Over the years, I have tried many dietary approaches to support detoxification and optimize the body’s natural metabolic system, and I have found this approach to be the most successful. What I particularly like about this approach is that it supports the healthy functioning of a number of body functions, not just detoxification and metabolism.
People can also lower their toxic load through specific lifestyle changes. Some of these include detox baths, skin brushing, drinking filtered water, and changing to stainless steel (rather than coated “non-stick”) cookware. I also recommend switching to more natural, allergen-free household and personal care products.
Self-care cannot be overlooked—developing healthy sleep habits, adding relaxation to the daily routine, and engaging in physical activity all allow for more effective detoxification and improve overall quality of life.
A well-designed detoxification program should not only foster short-term weight loss, but also encourage long-term lifestyle and dietary changes.
The benefits of weight loss cannot be overstated—a reduction in risk for heart disease, obesity, diabetes, and cancer. Yes, we must address the issues of overeating, lack of physical activity, poor food choices, and genetic metabolic issues. However, we can no longer ignore the impact of environmental toxins on weight loss, weight gain, and obesity.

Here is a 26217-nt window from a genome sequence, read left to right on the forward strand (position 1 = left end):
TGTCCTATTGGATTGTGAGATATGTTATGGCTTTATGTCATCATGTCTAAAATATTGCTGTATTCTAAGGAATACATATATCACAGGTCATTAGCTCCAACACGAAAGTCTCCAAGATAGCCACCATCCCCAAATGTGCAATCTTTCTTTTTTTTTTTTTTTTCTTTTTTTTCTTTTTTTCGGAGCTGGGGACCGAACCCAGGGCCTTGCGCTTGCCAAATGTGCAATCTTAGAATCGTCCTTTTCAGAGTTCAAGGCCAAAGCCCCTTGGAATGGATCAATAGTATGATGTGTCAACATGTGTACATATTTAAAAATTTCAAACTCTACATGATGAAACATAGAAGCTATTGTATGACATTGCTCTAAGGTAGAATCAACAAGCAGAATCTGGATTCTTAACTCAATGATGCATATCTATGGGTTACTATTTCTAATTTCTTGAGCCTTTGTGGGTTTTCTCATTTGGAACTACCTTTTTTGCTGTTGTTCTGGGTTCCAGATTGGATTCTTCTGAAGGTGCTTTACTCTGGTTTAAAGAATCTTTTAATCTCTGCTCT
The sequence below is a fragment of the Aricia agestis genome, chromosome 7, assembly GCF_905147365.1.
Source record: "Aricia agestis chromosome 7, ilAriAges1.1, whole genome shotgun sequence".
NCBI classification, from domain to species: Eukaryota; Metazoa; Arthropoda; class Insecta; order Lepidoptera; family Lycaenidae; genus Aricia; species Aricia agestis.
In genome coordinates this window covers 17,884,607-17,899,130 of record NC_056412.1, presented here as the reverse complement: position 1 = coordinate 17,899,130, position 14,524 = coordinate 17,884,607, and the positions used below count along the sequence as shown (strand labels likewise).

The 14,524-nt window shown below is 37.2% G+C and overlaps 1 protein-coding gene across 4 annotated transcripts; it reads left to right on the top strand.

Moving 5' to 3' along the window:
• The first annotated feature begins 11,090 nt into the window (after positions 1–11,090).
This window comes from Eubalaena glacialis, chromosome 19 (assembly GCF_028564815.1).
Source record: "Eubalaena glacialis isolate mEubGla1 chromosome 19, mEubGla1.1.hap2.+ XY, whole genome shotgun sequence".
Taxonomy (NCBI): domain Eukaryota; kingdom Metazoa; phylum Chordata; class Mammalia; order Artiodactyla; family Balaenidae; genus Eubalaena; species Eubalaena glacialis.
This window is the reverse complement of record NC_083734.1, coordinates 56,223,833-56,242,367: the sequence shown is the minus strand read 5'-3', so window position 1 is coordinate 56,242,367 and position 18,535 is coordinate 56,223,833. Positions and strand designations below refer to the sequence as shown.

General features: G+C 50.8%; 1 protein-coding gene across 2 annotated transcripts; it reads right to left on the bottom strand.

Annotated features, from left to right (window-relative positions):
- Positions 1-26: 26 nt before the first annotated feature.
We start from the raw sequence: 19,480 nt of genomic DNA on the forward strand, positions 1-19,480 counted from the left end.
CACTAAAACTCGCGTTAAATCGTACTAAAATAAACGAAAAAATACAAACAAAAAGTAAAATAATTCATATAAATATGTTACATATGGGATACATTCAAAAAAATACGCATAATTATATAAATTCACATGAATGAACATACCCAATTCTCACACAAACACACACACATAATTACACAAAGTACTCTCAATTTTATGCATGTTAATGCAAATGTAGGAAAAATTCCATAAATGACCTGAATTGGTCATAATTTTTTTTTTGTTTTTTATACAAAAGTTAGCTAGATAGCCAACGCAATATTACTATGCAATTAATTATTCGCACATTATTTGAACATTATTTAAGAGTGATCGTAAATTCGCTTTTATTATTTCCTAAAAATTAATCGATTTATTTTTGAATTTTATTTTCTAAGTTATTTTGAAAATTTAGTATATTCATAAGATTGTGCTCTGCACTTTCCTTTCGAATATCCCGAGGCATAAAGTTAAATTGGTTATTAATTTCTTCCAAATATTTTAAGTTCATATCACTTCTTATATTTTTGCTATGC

What this means for the clinical picture is to develop and undertake strategies to reduce the toxic burden and optimize detoxification capacity. I have found over the years that a dietary and lifestyle-based detoxification program can produce dramatic shifts in body composition, along with better blood sugar balance, healthier lipid levels, and improved liver enzyme function. People who had previously been unable to lose weight may find that they’re able to break through the weight loss resistance.Linda Clark, MA, CNC, is an adjunct professor at John F. Kennedy University and teaches graduate courses in holistic nutrition, functional endocrinology, nutrition consulting, diet and meal planning, and functional testing for the holistic health master’s program. She holds a master’s degree in holistic health education from John F. Kennedy University and a nutrition consultant certification from Bauman College.
Ms. Clark owns Universal Wellness Associates, a holistic nutrition and wellness practice located in Fair Oaks, California. For the past six years, she has conducted seminars throughout the Western United States as a speaker for Apex Energetics™. She is the author of a booklet called Gluten-Free Life, which is distributed to healthcare professionals across the country. She has also developed the Detox 360™ diet and lifestyle program, distributed by Apex Energetics.